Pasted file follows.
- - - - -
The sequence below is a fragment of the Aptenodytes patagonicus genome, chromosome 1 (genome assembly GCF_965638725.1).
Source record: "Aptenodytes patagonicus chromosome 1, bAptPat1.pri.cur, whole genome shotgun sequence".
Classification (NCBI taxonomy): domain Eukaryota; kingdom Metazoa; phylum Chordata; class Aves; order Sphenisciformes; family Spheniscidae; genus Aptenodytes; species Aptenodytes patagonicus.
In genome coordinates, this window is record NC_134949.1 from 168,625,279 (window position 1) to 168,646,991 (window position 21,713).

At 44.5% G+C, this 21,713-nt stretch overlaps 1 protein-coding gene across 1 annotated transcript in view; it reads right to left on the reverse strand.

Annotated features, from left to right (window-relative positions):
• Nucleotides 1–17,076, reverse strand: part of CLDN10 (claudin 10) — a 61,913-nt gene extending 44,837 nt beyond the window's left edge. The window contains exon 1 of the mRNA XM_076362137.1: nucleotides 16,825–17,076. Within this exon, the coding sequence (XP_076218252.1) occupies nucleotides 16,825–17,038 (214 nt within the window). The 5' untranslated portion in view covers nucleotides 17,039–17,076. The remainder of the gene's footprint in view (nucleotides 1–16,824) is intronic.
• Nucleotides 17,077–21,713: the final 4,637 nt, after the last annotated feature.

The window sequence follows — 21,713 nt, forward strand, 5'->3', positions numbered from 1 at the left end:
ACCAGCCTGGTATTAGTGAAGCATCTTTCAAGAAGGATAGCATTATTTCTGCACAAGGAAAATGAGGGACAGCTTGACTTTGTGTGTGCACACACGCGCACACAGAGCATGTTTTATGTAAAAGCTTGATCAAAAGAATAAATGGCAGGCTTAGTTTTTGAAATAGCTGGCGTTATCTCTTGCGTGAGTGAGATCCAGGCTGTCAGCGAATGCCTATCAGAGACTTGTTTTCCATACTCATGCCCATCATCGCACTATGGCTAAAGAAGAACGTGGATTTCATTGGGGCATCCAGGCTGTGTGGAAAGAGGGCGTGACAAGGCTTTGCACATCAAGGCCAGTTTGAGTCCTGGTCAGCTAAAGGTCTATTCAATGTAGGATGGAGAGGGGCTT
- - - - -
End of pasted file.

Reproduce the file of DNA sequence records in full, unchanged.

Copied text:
The sequence below is a fragment of the Aptenodytes patagonicus genome, chromosome 1 (genome assembly GCF_965638725.1).
Source record: "Aptenodytes patagonicus chromosome 1, bAptPat1.pri.cur, whole genome shotgun sequence".
Classification (NCBI taxonomy): domain Eukaryota; kingdom Metazoa; phylum Chordata; class Aves; order Sphenisciformes; family Spheniscidae; genus Aptenodytes; species Aptenodytes patagonicus.
In genome coordinates, this window is record NC_134949.1 from 168,625,279 (window position 1) to 168,646,991 (window position 21,713).

At 44.5% G+C, this 21,713-nt stretch overlaps 1 protein-coding gene across 1 annotated transcript in view; it reads right to left on the reverse strand.

Annotated features, from left to right (window-relative positions):
• Nucleotides 1–17,076, reverse strand: part of CLDN10 (claudin 10) — a 61,913-nt gene extending 44,837 nt beyond the window's left edge. The window contains exon 1 of the mRNA XM_076362137.1: nucleotides 16,825–17,076. Within this exon, the coding sequence (XP_076218252.1) occupies nucleotides 16,825–17,038 (214 nt within the window). The 5' untranslated portion in view covers nucleotides 17,039–17,076. The remainder of the gene's footprint in view (nucleotides 1–16,824) is intronic.
• Nucleotides 17,077–21,713: the final 4,637 nt, after the last annotated feature.

The window sequence follows — 21,713 nt, forward strand, 5'->3', positions numbered from 1 at the left end:
ACCAGCCTGGTATTAGTGAAGCATCTTTCAAGAAGGATAGCATTATTTCTGCACAAGGAAAATGAGGGACAGCTTGACTTTGTGTGTGCACACACGCGCACACAGAGCATGTTTTATGTAAAAGCTTGATCAAAAGAATAAATGGCAGGCTTAGTTTTTGAAATAGCTGGCGTTATCTCTTGCGTGAGTGAGATCCAGGCTGTCAGCGAATGCCTATCAGAGACTTGTTTTCCATACTCATGCCCATCATCGCACTATGGCTAAAGAAGAACGTGGATTTCATTGGGGCATCCAGGCTGTGTGGAAAGAGGGCGTGACAAGGCTTTGCACATCAAGGCCAGTTTGAGTCCTGGTCAGCTAAAGGTCTATTCAATGTAGGATGGAGAGGGGCTT